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  • dcleedclee Registered User
    edited April 2009
    I always wondered where that scan came from. I might have to check this out.

    dclee on
  • Rhan9Rhan9 Registered User regular
    edited April 2009
    Fuck yeah I've read all of these stories. Hell, I own them all, and they're some of my all time favorite Disney stories. Shit be epic.

    Then again, I really like pretty much everything Don Rosa has made.

    Rhan9 on
  • SlagmireSlagmire Registered User regular
    edited April 2009
    My god... just looking this up on eBay and Amazon and this mother ain't cheap, even in paperback form. Were they thinking of putting a third edition out anytime soon?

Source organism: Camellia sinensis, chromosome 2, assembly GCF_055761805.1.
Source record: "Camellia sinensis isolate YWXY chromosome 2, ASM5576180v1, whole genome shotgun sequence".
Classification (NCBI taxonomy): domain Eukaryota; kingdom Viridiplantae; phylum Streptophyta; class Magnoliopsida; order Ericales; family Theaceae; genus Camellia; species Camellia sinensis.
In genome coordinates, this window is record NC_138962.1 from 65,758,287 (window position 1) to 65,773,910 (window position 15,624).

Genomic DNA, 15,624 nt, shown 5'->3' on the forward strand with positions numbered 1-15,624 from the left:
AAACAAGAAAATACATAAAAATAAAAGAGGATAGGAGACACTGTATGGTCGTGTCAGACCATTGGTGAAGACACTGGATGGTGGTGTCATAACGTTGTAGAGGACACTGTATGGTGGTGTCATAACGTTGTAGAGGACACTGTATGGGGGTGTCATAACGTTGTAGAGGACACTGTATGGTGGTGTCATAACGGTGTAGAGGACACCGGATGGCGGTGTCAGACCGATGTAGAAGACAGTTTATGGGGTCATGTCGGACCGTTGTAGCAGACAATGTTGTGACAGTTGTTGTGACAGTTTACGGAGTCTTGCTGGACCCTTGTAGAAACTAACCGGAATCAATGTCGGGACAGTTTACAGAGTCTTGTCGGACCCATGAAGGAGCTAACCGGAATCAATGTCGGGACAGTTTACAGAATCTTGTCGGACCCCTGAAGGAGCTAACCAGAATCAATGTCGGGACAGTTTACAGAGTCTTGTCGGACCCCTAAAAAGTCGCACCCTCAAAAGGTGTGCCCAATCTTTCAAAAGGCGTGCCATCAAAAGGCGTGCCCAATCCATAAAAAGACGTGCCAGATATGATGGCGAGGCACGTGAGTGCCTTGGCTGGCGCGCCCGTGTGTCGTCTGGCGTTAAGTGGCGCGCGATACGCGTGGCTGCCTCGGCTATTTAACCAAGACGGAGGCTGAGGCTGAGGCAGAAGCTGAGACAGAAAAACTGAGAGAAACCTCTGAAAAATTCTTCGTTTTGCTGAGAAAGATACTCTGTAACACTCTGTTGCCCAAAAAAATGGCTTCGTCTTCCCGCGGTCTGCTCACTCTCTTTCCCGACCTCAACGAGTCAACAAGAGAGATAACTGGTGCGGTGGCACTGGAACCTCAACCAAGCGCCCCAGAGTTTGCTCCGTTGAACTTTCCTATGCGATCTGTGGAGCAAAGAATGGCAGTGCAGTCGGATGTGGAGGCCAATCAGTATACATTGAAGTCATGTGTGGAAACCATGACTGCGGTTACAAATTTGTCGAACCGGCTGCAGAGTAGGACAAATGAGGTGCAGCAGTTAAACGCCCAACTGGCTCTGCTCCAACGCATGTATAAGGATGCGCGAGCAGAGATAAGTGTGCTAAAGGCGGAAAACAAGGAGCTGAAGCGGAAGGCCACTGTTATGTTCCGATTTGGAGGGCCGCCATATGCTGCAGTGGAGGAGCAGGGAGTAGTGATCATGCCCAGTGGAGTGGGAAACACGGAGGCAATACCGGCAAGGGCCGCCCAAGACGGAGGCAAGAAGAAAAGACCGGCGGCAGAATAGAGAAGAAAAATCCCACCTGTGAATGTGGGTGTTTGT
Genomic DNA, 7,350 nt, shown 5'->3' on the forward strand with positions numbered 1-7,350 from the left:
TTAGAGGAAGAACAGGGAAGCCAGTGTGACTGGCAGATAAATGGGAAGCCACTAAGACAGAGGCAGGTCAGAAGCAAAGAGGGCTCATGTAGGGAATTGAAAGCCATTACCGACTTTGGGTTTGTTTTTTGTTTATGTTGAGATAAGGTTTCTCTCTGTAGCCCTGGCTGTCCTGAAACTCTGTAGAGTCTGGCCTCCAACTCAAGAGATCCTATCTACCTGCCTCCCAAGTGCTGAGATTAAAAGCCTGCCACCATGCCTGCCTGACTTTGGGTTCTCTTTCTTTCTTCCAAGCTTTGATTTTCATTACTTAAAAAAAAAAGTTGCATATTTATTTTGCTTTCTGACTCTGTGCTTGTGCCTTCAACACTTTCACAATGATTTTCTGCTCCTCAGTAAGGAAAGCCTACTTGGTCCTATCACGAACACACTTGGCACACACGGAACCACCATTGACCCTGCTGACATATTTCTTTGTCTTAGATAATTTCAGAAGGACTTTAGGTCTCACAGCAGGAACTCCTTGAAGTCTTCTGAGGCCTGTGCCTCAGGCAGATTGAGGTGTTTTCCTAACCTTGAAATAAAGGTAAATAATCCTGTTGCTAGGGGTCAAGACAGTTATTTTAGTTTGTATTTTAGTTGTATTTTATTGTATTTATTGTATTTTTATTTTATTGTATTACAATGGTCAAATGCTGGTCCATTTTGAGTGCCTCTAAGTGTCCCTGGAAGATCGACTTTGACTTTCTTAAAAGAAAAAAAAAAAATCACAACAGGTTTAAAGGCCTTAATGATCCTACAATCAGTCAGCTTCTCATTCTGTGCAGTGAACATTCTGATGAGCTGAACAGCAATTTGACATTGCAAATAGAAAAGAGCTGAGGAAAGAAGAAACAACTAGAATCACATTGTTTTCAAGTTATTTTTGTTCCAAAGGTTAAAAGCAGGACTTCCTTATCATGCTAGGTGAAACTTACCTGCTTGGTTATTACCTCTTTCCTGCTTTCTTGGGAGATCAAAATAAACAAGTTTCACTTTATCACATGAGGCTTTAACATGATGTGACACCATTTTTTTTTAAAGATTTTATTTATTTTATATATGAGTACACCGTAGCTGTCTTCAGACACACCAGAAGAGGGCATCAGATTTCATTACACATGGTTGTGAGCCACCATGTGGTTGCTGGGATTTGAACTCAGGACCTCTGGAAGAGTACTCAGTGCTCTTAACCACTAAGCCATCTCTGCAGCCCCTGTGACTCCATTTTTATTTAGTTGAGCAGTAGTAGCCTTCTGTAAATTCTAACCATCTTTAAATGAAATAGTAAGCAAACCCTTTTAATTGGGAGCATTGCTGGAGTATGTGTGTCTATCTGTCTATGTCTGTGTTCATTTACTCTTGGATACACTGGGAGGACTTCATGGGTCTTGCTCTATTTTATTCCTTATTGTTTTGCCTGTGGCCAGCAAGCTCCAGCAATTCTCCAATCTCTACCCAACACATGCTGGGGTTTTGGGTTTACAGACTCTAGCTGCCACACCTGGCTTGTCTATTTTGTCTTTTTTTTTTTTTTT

Slagmire on
  • BusterKBusterK Negativity is Boring Cynicism is Cowardice Registered User regular
    edited April 2009
    I have this
    It is wonderful
    When I bought my idea was strictly from DuckTales
    But the actual comics are so far beyond anything from those shows
    People swear, cheat, get drunk and kill each other
    And the overarching story is amazing
    There are two things I wish Disney would make more than anything else
    A Rikki-Tiki-Tavi movie and a movie based on this book
    Nothing like DucKTales
    But with real maturity and resonance

    BusterK on
    Visit http://www.cruzflores.com for all your Cruz Flores needs. Also listen to the podcast I do with Penguin Incarnate http://wgsgshow.podomatic.com
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  • RingoRingo Stardust, Golden Caught in a Devil's BargainRegistered User regular